50 lbs ruck in under 1 hour (4 miles) - This is the minimum standard for Army rucking times. Can you pace yourself at a perfect 15 min mile with 50lb back pack or weight vest. No need to go too fast on this event. It is about finishing on a steady pace. No extra points for getting under 1 hour. 10 points pass or fail.
Swim - Can you swim? - If you cannot swim you are ineffective on 75 % of this planet. Be an asset not a liability to your team, yourself, and your family. This is a basic survival skill we all should know how to do. 5 Points for just knowing how to swim.
500m swim — Any stroke. Swim 500m non-stop and you pass. Get 500m in 6 min or less and max out the swim test. You can get extra points until the 11th minute. 5 points for maxing the swim / 1 point less for every minutes until the 10th minute.
25m Life saving buddy tow - Can you dive to the bottom of a pool (8-9ft) grab a unconscious buddy and tow him 25m to the other end of the pool? Pass or fail — 5 points.
Here is a chart to make it easier to understand:
|Exercise||Pass / Fail Criteria|
|4 mile ruck (50lbs)||1 hour maximum time|
|25# Pullups max reps||2 – 10 reps|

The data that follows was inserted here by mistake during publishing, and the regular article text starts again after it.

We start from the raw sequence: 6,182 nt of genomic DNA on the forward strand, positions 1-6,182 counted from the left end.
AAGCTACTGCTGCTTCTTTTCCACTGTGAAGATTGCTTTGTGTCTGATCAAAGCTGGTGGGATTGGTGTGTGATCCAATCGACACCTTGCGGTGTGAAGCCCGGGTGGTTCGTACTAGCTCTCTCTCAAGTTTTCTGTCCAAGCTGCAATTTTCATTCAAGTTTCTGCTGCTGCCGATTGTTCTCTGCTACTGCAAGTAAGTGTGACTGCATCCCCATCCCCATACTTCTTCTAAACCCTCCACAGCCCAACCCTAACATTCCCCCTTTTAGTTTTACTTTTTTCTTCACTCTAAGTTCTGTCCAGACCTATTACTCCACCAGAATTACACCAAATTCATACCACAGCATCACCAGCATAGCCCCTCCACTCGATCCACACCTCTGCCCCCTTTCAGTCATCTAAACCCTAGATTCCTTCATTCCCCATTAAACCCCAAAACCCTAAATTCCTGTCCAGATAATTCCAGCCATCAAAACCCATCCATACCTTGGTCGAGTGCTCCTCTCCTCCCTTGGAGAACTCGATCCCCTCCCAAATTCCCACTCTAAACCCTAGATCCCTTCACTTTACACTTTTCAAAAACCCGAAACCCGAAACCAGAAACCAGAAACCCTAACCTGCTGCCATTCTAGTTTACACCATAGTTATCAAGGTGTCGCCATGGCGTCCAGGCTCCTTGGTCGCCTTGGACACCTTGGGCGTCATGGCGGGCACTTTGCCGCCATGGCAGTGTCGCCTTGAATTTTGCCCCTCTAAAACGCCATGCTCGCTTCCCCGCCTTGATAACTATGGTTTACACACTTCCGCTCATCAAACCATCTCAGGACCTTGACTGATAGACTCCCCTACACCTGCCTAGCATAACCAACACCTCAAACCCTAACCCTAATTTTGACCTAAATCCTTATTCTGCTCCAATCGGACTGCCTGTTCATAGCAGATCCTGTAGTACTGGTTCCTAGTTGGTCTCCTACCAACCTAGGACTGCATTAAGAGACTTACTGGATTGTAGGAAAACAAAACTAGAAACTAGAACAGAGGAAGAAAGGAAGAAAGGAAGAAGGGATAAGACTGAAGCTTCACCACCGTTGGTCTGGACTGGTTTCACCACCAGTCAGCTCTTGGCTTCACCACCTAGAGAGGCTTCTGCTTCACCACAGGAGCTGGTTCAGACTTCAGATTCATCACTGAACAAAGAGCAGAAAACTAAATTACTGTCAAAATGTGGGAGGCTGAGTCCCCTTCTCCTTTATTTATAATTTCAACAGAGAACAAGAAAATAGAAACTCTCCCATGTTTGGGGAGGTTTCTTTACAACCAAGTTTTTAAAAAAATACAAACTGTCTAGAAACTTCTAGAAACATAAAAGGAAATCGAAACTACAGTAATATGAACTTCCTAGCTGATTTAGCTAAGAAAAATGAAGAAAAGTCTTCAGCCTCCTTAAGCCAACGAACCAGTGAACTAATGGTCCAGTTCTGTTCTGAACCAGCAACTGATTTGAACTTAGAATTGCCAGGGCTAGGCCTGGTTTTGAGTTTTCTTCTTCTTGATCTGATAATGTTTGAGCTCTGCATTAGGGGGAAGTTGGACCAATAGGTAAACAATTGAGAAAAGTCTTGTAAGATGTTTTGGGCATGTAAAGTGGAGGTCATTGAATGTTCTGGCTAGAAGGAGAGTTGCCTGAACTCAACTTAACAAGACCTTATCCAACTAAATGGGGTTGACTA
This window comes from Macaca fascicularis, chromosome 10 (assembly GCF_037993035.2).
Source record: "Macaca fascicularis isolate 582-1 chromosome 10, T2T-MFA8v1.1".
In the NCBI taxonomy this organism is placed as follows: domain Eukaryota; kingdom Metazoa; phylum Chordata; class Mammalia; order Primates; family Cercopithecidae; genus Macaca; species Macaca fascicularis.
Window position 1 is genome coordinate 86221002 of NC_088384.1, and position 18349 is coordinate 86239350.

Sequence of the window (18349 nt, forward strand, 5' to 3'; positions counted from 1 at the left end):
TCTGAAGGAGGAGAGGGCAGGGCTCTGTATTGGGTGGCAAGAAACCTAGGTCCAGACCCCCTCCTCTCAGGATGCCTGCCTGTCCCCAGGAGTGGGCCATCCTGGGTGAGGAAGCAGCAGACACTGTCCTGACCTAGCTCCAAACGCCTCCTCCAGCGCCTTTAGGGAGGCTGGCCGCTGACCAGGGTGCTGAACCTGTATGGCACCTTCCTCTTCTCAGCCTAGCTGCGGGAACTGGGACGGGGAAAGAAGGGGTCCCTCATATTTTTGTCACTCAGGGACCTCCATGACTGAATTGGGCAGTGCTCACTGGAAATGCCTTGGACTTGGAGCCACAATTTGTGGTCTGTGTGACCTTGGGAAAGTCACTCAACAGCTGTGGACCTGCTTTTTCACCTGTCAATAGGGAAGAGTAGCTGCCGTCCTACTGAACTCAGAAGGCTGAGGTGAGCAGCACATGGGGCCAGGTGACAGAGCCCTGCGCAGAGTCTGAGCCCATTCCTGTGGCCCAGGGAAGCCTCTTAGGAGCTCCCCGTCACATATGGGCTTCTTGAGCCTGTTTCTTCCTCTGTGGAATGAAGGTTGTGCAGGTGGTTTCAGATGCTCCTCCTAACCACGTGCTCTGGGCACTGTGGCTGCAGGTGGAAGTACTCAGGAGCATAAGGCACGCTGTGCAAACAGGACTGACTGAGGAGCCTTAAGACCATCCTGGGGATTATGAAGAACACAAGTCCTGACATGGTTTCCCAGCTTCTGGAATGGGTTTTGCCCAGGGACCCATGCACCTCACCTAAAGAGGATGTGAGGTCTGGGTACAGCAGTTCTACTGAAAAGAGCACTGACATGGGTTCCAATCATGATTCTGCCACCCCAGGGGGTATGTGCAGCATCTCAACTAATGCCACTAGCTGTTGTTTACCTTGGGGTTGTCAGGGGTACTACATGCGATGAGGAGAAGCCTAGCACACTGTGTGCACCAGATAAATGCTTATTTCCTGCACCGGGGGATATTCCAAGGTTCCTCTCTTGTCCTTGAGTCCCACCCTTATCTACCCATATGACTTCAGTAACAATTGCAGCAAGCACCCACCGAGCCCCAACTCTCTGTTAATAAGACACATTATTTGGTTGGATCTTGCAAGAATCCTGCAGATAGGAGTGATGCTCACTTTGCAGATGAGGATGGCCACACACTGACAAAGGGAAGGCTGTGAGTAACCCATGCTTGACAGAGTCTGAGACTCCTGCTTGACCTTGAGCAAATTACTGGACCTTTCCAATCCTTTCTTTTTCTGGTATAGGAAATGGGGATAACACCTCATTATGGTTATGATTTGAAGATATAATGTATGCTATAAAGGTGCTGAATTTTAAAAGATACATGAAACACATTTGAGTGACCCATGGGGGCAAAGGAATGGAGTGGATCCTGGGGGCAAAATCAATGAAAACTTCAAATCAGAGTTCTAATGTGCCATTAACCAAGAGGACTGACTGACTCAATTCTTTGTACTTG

|Bench press (bodyweight)||Pass or fail 1 rep: 5 reps — 15 reps for extra points|
|Dead Lift (1.5x bodyweight)||Pass or fail — 1 rep
(2–5 reps for extra pts)
|Fireman Carry (P/F)||100yds of equal bodyweight|
|400m sprint||60–80 seconds|
|Shuttle run 300yds||60–80 seconds|
|Plank pose (P/F)||1 minute minimum / 5 min max|
|3 mile run (P/F)||18 minutes to 23 minutes for extra points|
|IL Agility Test||<15 secs to >19 sec|
|Swim – can you swim?
|Yes / no|
|Swim 500m timed||6 minutes – 11 minutes|
|Swim – Buddy Tow||Pass/fail – 25m rescue swim|
Max points is 100 points if you ace everything. You can still pass with as little as 40 points. You must pass all events to pass the test. Give it a try and see where you stand. Practice and your weaknesses and think your way through this test as you can arrange to best fit your optimal scoring potential. The interesting thing about this test is you can arrange the events in any order you wish. Get creative and develop your own strategy for better performance. The test can be broken up into two sessions or challenge yourself and go for all events in one long testing session.